— by Kim Davenport
One of the first Tacoma history stories that drew me in to local history research, leading to hours spent poring over historic photographs and newspaper clippings at the Tacoma Public Library, was that of the Tacoma Theater. With its opening at the corner of 9th and Broadway in 1890, the Tacoma became the core of what we now call the theater district, long before it was joined by the Pantages and Rialto on the 9th street hill in 1918.
It was built on land owned by the railroad, and intended to be a grand theater for what would become a grand city as Tacoma’s population grew. With its huge stage and seating capacity, it would serve as home to performances by innumerable traveling stars of vaudeville, theater, and music, as well as hosting countless community meetings, graduation ceremonies, and much more.
You can read more about the structure and its history in my article for Columbia Magazine, but the story for today is about a music shop which operated out of one of the building’s storefronts along Broadway, A.A. Tayler & Co.
Alfred A. Tayler was born in England in 1863, but likely had few memories of his home country, as his family crossed the Atlantic in 1868, settling first in Philadelphia. This is likely where he met Clara Reuch, who would become his bride in Tacoma in 1891. It is not known exactly why Tayler decided to make the cross-country trip to Tacoma in 1889. But two things are clear: as a relatively young man, he was already prepared to be a successful music merchant, claiming for his shop a prime piece of real estate in the Tacoma Theater building. And, he enjoyed Tacoma enough that he would remain here for the rest of his life.
From the small photographic record we have of the shop, which claimed for its entrance one of the stunning stone arches at the base of the Tacoma Theater, the business was successful in changing with the times. In the early years, its primary business was sheet music and musical instruments, ranging from guitars and banjos to pianos and organs.
Reference on business letterhead and window signage to “fine strings” and specific makers of pianos implies that the business remained focused on selling relatively high-end musical instruments, rather than the turn some Tacoma music shops took in the early decades of the 20th century, towards recordings and the devices on which to play them.
And in these decades before Ted Brown would start his longstanding business just a few blocks south on Broadway, it appears that Tayler’s shop was a central stop for sheet music and music books. Although Tayler appears to have had a variety of partners over the years, with other names appearing on the business, his ‘A.A. Tayler’ was the one constant.
I’ve seen the pictures of Tayler’s business before, and enjoyed studying their details and pondering what it would have been like to walk into that shop in, say, 1893, looking for a new piece of piano sheet music to take home and play. But what prompted me to share this story today was a new discovery – that of what became of the business after Tayler announced his retirement.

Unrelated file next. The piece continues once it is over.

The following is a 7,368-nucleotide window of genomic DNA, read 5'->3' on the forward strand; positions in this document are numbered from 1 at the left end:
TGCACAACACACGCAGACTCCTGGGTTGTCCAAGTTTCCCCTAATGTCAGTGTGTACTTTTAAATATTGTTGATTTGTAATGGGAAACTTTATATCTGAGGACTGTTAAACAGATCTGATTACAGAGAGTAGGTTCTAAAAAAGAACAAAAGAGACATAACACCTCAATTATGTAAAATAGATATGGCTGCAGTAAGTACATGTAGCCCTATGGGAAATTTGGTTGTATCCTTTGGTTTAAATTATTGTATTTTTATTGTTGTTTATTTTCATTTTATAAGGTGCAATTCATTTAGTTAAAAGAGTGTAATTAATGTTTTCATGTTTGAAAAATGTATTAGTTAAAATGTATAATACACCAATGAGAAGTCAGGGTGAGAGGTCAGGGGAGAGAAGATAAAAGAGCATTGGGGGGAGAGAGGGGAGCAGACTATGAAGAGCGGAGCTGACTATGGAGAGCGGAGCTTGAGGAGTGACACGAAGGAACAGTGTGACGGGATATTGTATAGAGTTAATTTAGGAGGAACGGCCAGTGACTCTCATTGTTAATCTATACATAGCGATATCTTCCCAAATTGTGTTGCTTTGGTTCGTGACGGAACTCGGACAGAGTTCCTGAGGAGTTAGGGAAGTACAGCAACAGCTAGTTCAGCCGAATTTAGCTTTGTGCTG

As reported in local papers, Tayler, after 35 years of continuous operation of his music shop in Tacoma, sold his business to Sherman, Clay & Co. in March of 1925, and would retire June 1 to “enjoy a summer of outdoor pleasure, planning to spend much of his time at Mount Tacoma and in the National Park.”
Fascinatingly, in addition to the reports in the newspaper, we can also see the actual bill of sale representing the transfer of Tayler’s business to Sherman, Clay & Co., courtesy of Tacoma Historical Society:
Also in 1925, the Tacoma Theater closed for nearly two years for a remodel – the facility would be transformed from a theater primarily used for stage acts into a movie theater. Reopening in 1927 as the Broadway Theater, it would remain in operation (later as the Music Box) until its unfortunate loss to fire in 1963.
As a child, I distinctly remember the Sherman Clay shop occupying the structure that was erected atop the foundation of the Tacoma Theater after the fire. The business operated at a few different locations in the theater district over the years, but anyone who spent time downtown in the 1970s or 1980s may remember this location (at left in the first picture, at right in the second):
Sherman Clay has a long history of its own, from its founding in San Francisco 1870 until the closing of its last retail stores in 2013. Its last outpost in the Pacific Northwest was in Seattle. When that store closed, the victim of both a declining market for pianos and escalating real estate costs in downtown Seattle, it was actually a similar story to that of A.A. Tayler closing his doors: the inventory was purchased by another business, which continues to operate: Classic Pianos in Bellevue.
This story shares two things with many others I’ve found when it comes to the music business. First, with changing technologies and public tastes, stores selling the tools to make or enjoy music must constantly adapt in order to survive. And second, even in that volatile business environment, we can find many great stories of passionate small business owners who manage to pass along their life’s work to the next generation.
Photographs courtesy Tacoma Public Library and Tacoma Historical Society.
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